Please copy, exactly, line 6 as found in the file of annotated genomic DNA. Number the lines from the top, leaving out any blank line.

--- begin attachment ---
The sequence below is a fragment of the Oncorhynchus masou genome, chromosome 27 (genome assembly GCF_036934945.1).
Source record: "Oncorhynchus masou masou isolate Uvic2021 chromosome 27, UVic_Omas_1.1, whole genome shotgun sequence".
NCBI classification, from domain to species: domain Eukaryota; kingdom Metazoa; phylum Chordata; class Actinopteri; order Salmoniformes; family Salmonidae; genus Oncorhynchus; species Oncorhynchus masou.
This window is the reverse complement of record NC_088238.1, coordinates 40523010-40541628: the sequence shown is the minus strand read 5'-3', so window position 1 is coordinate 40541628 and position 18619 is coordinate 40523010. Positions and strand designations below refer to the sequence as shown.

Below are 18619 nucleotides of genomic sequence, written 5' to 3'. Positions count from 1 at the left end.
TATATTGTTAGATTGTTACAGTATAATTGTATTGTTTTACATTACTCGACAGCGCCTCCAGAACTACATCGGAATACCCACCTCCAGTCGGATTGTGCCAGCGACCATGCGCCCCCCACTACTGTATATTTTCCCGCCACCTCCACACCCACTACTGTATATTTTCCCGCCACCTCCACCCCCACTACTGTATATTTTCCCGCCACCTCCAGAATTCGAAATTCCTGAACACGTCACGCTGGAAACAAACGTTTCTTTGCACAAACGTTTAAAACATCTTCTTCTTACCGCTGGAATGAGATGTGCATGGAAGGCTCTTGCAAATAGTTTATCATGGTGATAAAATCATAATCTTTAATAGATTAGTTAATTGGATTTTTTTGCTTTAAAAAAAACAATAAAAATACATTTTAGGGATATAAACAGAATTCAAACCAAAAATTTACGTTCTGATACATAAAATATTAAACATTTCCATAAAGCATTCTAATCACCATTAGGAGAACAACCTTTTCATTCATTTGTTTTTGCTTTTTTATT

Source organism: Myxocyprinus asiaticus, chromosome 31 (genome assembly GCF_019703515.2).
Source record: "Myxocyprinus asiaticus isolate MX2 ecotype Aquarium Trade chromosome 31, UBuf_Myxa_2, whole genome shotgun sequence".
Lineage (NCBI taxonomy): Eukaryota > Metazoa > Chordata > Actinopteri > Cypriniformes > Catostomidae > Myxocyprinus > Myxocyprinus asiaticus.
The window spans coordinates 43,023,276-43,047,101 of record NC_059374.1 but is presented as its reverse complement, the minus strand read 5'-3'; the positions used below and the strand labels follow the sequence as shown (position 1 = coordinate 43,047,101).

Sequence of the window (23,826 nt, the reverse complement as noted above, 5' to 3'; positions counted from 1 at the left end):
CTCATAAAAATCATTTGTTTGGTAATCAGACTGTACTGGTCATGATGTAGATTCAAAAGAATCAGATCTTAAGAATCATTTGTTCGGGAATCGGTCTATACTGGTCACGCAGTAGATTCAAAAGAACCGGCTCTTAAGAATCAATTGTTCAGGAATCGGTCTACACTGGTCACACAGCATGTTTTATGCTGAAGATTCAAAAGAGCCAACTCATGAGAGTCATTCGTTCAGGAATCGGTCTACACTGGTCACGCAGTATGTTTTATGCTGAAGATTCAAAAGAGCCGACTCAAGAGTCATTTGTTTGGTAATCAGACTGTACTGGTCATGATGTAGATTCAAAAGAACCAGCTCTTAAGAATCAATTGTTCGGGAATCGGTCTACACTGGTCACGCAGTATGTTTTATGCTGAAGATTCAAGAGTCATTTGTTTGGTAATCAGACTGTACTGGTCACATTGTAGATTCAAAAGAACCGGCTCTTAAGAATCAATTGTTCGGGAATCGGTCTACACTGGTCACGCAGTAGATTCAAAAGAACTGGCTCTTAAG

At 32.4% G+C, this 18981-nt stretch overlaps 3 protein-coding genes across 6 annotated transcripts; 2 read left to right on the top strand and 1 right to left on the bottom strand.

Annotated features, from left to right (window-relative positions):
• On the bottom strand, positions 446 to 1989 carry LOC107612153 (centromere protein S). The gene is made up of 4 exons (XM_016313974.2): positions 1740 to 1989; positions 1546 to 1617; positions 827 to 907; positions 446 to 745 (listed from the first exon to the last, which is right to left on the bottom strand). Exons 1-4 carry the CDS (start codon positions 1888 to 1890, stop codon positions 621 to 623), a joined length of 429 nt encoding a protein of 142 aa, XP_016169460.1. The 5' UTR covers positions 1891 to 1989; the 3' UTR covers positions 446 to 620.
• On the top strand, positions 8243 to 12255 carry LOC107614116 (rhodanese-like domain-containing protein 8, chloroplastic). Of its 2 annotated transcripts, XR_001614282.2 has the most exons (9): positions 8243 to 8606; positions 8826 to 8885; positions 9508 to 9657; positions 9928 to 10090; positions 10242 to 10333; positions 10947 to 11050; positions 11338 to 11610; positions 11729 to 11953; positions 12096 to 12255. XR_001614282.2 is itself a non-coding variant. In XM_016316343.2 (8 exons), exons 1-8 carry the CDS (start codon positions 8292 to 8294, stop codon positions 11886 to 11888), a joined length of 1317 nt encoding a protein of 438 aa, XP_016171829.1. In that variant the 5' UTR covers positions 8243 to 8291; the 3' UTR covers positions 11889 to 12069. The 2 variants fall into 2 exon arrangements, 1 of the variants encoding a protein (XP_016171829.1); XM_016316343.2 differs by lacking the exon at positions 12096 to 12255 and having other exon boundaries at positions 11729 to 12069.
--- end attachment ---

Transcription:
TATATTGTTAGATTGTTACAGTATAATTGTATTGTTTTACATTACTCGACAGCGCCTCCAGAACTACATCGGAATACCCACCTCCAGTCGGATTGTGCCAGCGACCATGCGCCCCCCACTACTGTATATTTTCCCGCCACCTCCACACCCACTACTGTATATTTTCCCGCCACCTCCACCCCCACTACTGTATATTTTCCCGCCACCTCCAGAATTCGAAATTCCTGAACACGTCACGCTGGAAACAAACGTTTCTTTGCACAAACGTTTAAAACATCTTCTTCTTACCGCTGGAATGAGATGTGCATGGAAGGCTCTTGCAAATAGTTTATCATGGTGATAAAATCATAATCTTTAATAGATTAGTTAATTGGATTTTTTTGCTTTAAAAAAAACAATAAAAATACATTTTAGGGATATAAACAGAATTCAAACCAAAAATTTACGTTCTGATACATAAAATATTAAACATTTCCATAAAGCATTCTAATCACCATTAGGAGAACAACCTTTTCATTCATTTGTTTTTGCTTTTTTATT